Beyond the Rocks (1922)
Beyond the Rocks Photos
as Theodora Fitzgerald
as Lord Bracondale
as Lady Bracondale
as Captain Fitzgerald
as Josiah Brown
as Morella Winmarleigh
as Mrs. McBride
as Sir Patrick Fitzgerald
as Lady Wensleydon
as Lady Anningford
Critic Reviews for Beyond the Rocks
A marvelously overripe 1922 silent melodrama starring Gloria Swanson and Rudolph Valentino.
It is the only film in which two of the great stars of the era -- Gloria Swanson and Rudolf Valentino -- appeared together. If only to see their on-screen chemistry, no film buff should miss it.
A great example of the burgeoning star system at work and a form of diversion that delighted audiences in earlier times.
It goes without saying that the discovery and restoration of the 1922 Gloria Swanson/Rudolph Valentino melodrama Beyond the Rocks is a cause for celebration
Beyond the Rocks is not the world's greatest movie, but the fact that it exists at all makes it one of the most exciting DVDs of 2006.
Audience Reviews for Beyond the Rocks
Another recently discovered and restored silent picture. There are a few scenes that are beyond restoration and the chemically disintegrating film becomes visible in splotches. There is an informative Dutch documentary about the restoration on the DVD. Evidently it was not the norm for two stars of such magnitude to co-star in a film at this time, but Gloria Swanson and Rudolph Valentino did for this romance. This movie was also based on an Elinor Glyn novel. Theodora Fitzgerald (Swanson) is pushed to marry an old millionaire by her step-sisters so the family will be financially comfortable. Her father (Francis) says she can refuse, but for his sake she agrees to marry Josiah Brown (Bolder). From their small seaside English town Josiah and Theodora travel to the mountains in Switzerland and fancy hotels in Paris. Fate keeps throwing Theodora and Lord Hector Bracondale (Valentino) together since Theodora's new husband is not a young or active man. This is the sort of trashy story that Glyn wrote, the young couple fall in love, but in order for them to be together, she must be unfaithful to her marriage. A handful of other supporting characters make appearances and these wealthy society people hop around Europe without much concern. The scenery and lifestyle are intriguing to observe nevertheless. Later in the plot a jealous woman switches letters that Theodora writes to Josiah and Hector. With their secret found out, Josiah decides to make the dangerous trip to Northern Africa for an archeological expedition. Theodora, her father, and Hector rush to try to find Josiah before it is too late. Romantic intrigue played between two worldwide celebrities of their day caused this movie to be a big success.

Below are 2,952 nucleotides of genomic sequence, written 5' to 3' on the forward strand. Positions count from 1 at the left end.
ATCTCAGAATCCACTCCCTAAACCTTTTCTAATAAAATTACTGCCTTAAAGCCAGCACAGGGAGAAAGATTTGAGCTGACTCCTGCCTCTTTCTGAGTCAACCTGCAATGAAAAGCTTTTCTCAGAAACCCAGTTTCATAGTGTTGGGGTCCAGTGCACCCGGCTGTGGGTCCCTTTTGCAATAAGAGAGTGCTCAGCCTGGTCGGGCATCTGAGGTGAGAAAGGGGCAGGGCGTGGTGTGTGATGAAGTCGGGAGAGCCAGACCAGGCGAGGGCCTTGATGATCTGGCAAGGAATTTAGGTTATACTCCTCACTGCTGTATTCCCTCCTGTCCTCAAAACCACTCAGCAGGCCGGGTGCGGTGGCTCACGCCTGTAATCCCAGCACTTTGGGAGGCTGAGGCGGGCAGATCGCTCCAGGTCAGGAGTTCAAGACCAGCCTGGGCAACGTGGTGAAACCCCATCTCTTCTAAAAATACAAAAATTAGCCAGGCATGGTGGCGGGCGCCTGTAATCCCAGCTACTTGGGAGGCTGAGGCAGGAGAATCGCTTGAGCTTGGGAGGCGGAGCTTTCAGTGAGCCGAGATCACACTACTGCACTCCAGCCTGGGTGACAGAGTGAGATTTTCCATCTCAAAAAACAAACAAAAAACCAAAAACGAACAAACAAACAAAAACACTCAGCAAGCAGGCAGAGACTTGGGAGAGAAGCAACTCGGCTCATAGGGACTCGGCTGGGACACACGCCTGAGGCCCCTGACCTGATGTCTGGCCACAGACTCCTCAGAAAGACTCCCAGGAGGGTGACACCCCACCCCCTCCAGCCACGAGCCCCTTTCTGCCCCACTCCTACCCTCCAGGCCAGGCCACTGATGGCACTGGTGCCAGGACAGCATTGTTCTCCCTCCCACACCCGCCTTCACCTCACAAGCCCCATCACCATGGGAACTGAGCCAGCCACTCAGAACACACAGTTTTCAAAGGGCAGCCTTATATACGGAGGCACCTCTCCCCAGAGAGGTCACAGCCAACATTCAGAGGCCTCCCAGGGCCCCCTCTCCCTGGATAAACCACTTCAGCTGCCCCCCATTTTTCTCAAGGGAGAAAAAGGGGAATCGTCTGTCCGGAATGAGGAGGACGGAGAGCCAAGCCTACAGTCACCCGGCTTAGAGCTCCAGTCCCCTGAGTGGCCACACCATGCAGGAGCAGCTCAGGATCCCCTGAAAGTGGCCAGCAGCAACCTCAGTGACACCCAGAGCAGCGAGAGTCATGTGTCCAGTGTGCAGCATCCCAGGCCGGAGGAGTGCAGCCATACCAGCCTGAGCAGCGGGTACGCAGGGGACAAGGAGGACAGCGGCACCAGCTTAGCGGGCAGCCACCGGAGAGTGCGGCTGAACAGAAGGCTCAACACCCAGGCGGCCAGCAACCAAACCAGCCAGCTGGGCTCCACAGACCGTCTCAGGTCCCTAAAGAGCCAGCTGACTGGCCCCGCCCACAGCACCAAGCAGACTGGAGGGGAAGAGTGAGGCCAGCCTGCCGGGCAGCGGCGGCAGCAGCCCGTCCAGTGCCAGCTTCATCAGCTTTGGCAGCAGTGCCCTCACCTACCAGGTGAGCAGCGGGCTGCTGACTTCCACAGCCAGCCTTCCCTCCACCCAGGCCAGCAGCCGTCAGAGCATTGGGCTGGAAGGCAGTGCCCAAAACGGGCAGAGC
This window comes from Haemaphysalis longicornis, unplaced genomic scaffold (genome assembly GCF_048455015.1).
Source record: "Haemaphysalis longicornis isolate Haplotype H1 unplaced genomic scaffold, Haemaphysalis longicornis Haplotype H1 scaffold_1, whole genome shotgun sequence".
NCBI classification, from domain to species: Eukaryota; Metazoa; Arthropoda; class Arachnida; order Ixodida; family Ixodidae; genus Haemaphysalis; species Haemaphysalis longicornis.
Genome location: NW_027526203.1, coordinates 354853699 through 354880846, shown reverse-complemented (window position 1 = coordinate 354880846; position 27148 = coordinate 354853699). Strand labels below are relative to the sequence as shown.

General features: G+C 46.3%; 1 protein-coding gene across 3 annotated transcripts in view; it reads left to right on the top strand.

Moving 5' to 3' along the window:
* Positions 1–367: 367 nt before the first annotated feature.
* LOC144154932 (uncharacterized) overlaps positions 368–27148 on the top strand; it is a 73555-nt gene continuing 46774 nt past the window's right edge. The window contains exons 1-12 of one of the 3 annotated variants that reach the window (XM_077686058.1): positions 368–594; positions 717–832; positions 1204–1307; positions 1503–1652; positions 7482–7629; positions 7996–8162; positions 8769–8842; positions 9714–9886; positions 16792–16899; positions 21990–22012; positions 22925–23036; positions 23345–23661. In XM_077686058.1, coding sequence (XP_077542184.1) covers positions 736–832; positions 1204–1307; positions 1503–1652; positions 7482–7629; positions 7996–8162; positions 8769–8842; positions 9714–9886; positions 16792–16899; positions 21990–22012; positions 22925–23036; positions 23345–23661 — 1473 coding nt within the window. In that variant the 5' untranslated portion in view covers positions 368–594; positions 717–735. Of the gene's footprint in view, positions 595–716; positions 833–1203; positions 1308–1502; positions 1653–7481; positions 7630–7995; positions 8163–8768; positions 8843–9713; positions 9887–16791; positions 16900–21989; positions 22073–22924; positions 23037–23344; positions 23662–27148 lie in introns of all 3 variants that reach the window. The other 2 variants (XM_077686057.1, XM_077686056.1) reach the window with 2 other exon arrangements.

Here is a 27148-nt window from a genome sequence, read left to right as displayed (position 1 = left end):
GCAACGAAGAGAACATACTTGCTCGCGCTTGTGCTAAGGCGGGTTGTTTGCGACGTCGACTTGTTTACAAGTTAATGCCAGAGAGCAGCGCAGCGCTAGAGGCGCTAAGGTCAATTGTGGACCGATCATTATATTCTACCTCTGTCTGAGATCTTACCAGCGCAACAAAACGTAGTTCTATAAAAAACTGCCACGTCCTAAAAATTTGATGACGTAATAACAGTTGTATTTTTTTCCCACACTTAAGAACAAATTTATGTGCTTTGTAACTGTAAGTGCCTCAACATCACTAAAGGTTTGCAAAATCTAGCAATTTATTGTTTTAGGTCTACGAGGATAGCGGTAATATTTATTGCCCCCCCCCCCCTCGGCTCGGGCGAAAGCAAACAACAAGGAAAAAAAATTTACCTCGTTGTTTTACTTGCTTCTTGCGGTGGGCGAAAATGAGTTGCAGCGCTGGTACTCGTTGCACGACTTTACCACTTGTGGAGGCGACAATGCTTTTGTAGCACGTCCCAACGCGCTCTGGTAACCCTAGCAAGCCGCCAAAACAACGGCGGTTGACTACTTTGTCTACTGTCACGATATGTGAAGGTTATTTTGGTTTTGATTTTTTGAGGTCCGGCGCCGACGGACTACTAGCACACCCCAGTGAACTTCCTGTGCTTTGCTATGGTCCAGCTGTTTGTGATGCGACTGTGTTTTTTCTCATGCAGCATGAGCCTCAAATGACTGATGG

A lost film in the annuls of history, Beyond the Rocks was found, restored, and subtitled for the enjoyment of the masses. Sadly, my enjoyment was quelmed by the lackluster equivalent to my wildest fantasies. I do give creedence in every aspect that I can: the loss of sound, the loss in quality over the last 90 years, the overacting, the extravagant costuming, and the difference in movies today. I can forgive all of these things, look past them, and survey the quality of the actual film. Those things said, it was bad. It was gruesome. Written by shockster Elinor Glyn and directed by De Mille protege Sam Wood, the plot was shamelessly boring. I do give kudos to the angle of her deep devotion to her rich, ugly husband though she was in love with the aristocratic Valentino, who she shared magically dramatic chemistry with. Still, Swanson's future work is filled with much more intelligent films.
An average romantic drama with nothing new to offer. I'd only recommend it to fans of Swanson and/or Valentino. Overall it isn't bad, it's just not good either. There are a couple of exciting scenes but that's it.
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